Referencing RequirementsAccepted academic practice for referencing sources that you use in presentations can be found via the links on the Wattle site, under the file named “ANU and College Policies, Program Information, Student Support Services and Assessment”. Alternatively, you can seek help through the Students Learning Development website.
Extensions and PenaltiesExtensions and late submission of assessment pieces are covered by the Student Assessment (Coursework) Policy and Procedure The Course Convener may grant extensions for assessment pieces that are not examinations or take-home examinations. If you need an extension, you must request an extension in writing on or before the due date. If you have documented and appropriate medical evidence that demonstrates you were not able to request an extension on or before the due date, you may be able to request it after the due date.
Distribution of grades policyAcademic Quality Assurance Committee monitors the performance of students, including attrition, further study and employment rates and grade distribution, and College reports on quality assurance processes for assessment activities, including alignment with national and international disciplinary and interdisciplinary standards, as well as qualification type learning outcomes. Since first semester 1994, ANU uses a grading scale for all courses. This grading scale is used by all academic areas of the University.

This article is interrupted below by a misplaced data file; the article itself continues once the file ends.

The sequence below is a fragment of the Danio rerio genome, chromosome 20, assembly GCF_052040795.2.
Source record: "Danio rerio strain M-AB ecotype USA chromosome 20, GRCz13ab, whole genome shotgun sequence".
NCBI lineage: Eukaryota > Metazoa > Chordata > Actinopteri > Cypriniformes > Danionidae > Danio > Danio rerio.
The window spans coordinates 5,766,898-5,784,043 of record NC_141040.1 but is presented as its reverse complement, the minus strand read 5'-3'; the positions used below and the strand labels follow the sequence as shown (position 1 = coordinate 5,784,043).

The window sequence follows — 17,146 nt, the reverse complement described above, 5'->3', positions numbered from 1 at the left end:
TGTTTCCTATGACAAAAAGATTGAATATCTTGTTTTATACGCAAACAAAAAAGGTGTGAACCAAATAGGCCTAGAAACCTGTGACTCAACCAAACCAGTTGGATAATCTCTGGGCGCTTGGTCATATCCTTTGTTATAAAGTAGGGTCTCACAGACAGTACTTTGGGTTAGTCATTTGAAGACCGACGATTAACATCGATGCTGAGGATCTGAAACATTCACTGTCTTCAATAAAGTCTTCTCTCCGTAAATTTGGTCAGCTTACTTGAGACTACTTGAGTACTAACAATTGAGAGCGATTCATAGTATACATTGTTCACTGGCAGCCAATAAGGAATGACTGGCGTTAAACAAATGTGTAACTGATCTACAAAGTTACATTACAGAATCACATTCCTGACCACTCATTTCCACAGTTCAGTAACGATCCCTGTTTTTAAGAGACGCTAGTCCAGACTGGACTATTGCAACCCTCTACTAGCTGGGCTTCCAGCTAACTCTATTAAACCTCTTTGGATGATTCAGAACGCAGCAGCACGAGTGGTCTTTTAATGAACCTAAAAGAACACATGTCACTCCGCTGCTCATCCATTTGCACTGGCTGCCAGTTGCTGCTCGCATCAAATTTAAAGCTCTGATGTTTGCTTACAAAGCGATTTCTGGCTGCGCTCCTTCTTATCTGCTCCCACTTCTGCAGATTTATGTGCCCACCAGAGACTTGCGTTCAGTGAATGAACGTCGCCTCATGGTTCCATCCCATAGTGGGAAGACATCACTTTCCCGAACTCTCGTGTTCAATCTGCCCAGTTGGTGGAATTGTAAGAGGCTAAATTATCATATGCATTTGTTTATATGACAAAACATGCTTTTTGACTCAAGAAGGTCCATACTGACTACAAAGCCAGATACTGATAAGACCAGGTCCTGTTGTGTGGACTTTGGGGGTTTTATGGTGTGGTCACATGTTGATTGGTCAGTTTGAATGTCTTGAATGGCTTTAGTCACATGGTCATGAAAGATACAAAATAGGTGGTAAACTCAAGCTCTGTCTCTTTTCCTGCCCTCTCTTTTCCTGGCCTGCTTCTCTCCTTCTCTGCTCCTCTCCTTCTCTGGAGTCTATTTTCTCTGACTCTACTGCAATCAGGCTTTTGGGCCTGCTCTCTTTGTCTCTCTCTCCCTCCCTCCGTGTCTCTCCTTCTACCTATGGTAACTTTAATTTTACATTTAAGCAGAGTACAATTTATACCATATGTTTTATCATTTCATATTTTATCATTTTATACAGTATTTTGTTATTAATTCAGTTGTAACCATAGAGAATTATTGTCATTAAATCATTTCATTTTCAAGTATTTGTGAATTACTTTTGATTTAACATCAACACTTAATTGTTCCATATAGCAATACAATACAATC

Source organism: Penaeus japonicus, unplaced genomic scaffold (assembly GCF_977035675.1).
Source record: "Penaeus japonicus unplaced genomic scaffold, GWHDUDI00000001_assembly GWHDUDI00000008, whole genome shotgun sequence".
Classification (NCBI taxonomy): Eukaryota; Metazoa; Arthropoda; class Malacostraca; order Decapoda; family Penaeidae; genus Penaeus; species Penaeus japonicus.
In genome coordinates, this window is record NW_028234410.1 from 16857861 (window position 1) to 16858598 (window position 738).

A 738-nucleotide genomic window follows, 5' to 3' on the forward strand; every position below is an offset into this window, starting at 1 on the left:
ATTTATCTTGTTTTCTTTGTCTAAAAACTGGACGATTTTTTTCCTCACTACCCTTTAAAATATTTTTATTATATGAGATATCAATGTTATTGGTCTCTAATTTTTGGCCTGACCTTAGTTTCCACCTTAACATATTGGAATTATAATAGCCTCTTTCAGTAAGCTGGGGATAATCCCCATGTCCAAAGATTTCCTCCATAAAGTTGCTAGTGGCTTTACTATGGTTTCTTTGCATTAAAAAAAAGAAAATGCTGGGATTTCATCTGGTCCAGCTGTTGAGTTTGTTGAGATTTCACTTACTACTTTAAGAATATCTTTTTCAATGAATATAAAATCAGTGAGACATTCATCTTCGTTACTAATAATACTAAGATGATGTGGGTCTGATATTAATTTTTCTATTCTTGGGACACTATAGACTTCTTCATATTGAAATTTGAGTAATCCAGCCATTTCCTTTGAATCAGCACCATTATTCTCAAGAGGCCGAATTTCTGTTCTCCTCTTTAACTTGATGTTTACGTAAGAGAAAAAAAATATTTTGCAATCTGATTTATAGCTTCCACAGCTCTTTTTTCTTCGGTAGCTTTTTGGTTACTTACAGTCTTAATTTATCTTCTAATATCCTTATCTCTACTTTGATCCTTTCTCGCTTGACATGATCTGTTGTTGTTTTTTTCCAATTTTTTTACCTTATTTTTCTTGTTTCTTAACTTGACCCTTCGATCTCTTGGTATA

Support for studentsThe University offers students support through several different services. You may contact the services listed below directly or seek advice from your Course Convener, Student Administrators, or your College and Course representatives (if applicable).
- ANU Health, safety & wellbeing for medical services, counselling, mental health and spiritual support
- ANU Diversity and inclusion for students with a disability or ongoing or chronic illness
- ANU Dean of Students for confidential, impartial advice and help to resolve problems between students and the academic or administrative areas of the University
- ANU Academic Skills and Learning Centre supports you make your own decisions about how you learn and manage your workload.
- ANU Counselling Centre promotes, supports and enhances mental health and wellbeing within the University student community.
- ANUSA supports and represents undergraduate and ANU College students
- PARSA supports and represents postgraduate and research students
Dr Nick Cheesman
Dr Nick Cheesman